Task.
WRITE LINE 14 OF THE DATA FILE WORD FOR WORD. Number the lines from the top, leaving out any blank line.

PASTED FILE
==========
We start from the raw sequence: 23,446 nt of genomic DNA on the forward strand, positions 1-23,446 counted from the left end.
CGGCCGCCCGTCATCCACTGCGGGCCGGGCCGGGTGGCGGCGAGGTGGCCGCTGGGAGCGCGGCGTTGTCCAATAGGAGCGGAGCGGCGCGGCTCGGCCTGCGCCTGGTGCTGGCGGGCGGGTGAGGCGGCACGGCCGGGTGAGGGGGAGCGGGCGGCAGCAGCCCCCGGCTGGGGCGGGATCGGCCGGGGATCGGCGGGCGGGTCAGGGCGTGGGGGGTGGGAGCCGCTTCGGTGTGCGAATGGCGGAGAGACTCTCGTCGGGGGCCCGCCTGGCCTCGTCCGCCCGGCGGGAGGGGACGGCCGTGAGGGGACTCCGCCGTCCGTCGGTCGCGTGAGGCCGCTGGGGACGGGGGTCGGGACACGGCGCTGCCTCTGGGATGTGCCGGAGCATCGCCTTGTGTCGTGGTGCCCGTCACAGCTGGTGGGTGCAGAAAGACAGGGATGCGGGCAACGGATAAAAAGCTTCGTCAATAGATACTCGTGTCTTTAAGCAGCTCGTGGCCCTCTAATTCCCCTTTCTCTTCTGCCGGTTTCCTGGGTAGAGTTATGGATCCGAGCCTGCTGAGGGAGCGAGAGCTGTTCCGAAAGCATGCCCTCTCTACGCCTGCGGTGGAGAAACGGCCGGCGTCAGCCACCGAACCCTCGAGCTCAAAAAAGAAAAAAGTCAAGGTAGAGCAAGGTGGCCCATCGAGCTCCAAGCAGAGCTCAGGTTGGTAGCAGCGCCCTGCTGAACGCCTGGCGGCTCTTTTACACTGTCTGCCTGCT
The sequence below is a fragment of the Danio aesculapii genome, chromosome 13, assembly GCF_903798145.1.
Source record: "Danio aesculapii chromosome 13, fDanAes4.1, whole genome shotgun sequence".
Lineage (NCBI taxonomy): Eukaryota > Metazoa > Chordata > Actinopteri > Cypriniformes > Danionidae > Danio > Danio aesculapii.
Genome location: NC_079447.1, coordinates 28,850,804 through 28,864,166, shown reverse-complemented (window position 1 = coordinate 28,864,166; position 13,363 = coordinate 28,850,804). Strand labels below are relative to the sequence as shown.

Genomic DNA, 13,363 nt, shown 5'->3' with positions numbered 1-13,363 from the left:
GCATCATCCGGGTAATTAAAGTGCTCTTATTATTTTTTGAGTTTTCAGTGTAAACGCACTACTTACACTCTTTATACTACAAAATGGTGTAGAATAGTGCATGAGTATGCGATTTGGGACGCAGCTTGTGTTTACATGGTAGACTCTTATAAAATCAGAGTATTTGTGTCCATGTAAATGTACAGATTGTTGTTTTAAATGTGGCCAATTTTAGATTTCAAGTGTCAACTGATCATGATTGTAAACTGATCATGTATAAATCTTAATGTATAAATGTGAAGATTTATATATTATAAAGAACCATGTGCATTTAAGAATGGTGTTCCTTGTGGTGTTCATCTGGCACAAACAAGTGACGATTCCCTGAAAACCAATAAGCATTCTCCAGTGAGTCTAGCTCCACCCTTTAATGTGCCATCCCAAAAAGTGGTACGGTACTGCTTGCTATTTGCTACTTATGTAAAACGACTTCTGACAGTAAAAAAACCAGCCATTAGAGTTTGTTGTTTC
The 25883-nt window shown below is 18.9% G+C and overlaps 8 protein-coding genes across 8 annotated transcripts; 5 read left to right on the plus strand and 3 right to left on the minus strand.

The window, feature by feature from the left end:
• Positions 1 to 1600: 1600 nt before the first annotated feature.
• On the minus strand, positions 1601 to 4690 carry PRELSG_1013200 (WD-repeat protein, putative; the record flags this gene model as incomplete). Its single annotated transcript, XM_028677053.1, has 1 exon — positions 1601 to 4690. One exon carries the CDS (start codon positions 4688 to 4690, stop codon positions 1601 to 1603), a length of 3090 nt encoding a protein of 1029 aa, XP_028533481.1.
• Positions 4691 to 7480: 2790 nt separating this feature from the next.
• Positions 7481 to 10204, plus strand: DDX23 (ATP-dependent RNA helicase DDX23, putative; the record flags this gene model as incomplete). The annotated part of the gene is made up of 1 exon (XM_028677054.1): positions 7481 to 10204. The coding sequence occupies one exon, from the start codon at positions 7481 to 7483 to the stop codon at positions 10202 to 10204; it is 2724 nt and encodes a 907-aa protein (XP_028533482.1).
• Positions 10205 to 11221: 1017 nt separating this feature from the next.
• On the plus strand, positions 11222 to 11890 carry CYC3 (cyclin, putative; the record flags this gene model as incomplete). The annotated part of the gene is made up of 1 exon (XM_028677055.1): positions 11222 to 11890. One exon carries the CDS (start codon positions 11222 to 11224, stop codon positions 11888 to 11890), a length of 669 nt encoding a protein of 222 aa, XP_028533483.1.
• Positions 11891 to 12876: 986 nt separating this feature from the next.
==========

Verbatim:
• Positions 7481 to 10204, plus strand: DDX23 (ATP-dependent RNA helicase DDX23, putative; the record flags this gene model as incomplete). The annotated part of the gene is made up of 1 exon (XM_028677054.1): positions 7481 to 10204. The coding sequence occupies one exon, from the start codon at positions 7481 to 7483 to the stop codon at positions 10202 to 10204; it is 2724 nt and encodes a 907-aa protein (XP_028533482.1).